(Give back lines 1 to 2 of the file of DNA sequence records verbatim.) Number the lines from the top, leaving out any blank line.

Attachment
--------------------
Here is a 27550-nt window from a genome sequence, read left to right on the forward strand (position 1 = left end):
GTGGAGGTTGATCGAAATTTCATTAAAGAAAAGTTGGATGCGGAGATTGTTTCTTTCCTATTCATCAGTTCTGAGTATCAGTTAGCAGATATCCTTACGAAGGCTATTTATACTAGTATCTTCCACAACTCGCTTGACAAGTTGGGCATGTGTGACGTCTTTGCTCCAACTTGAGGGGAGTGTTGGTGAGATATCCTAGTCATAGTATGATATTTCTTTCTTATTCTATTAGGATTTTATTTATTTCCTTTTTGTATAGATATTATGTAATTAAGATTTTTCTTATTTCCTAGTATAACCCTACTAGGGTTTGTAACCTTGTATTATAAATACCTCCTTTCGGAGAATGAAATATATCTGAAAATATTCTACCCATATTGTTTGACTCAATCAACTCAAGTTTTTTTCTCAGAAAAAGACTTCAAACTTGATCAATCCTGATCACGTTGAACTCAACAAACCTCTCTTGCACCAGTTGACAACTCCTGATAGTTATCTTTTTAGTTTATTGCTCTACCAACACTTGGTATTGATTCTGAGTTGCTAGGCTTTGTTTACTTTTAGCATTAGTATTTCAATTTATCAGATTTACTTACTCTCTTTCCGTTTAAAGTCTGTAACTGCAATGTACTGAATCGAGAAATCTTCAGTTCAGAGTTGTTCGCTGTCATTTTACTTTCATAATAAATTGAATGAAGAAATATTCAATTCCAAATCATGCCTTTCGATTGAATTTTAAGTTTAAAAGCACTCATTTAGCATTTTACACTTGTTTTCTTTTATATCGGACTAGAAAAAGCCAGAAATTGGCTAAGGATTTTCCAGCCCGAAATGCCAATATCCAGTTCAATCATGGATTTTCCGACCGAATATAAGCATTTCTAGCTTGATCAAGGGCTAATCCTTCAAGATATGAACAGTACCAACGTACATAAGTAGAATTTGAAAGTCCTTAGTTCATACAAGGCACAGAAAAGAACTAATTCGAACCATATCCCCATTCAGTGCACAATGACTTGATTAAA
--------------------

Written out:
Here is a 27550-nt window from a genome sequence, read left to right on the forward strand (position 1 = left end):
GTGGAGGTTGATCGAAATTTCATTAAAGAAAAGTTGGATGCGGAGATTGTTTCTTTCCTATTCATCAGTTCTGAGTATCAGTTAGCAGATATCCTTACGAAGGCTATTTATACTAGTATCTTCCACAACTCGCTTGACAAGTTGGGCATGTGTGACGTCTTTGCTCCAACTTGAGGGGAGTGTTGGTGAGATATCCTAGTCATAGTATGATATTTCTTTCTTATTCTATTAGGATTTTATTTATTTCCTTTTTGTATAGATATTATGTAATTAAGATTTTTCTTATTTCCTAGTATAACCCTACTAGGGTTTGTAACCTTGTATTATAAATACCTCCTTTCGGAGAATGAAATATATCTGAAAATATTCTACCCATATTGTTTGACTCAATCAACTCAAGTTTTTTTCTCAGAAAAAGACTTCAAACTTGATCAATCCTGATCACGTTGAACTCAACAAACCTCTCTTGCACCAGTTGACAACTCCTGATAGTTATCTTTTTAGTTTATTGCTCTACCAACACTTGGTATTGATTCTGAGTTGCTAGGCTTTGTTTACTTTTAGCATTAGTATTTCAATTTATCAGATTTACTTACTCTCTTTCCGTTTAAAGTCTGTAACTGCAATGTACTGAATCGAGAAATCTTCAGTTCAGAGTTGTTCGCTGTCATTTTACTTTCATAATAAATTGAATGAAGAAATATTCAATTCCAAATCATGCCTTTCGATTGAATTTTAAGTTTAAAAGCACTCATTTAGCATTTTACACTTGTTTTCTTTTATATCGGACTAGAAAAAGCCAGAAATTGGCTAAGGATTTTCCAGCCCGAAATGCCAATATCCAGTTCAATCATGGATTTTCCGACCGAATATAAGCATTTCTAGCTTGATCAAGGGCTAATCCTTCAAGATATGAACAGTACCAACGTACATAAGTAGAATTTGAAAGTCCTTAGTTCATACAAGGCACAGAAAAGAACTAATTCGAACCATATCCCCATTCAGTGCACAATGACTTGATTAAA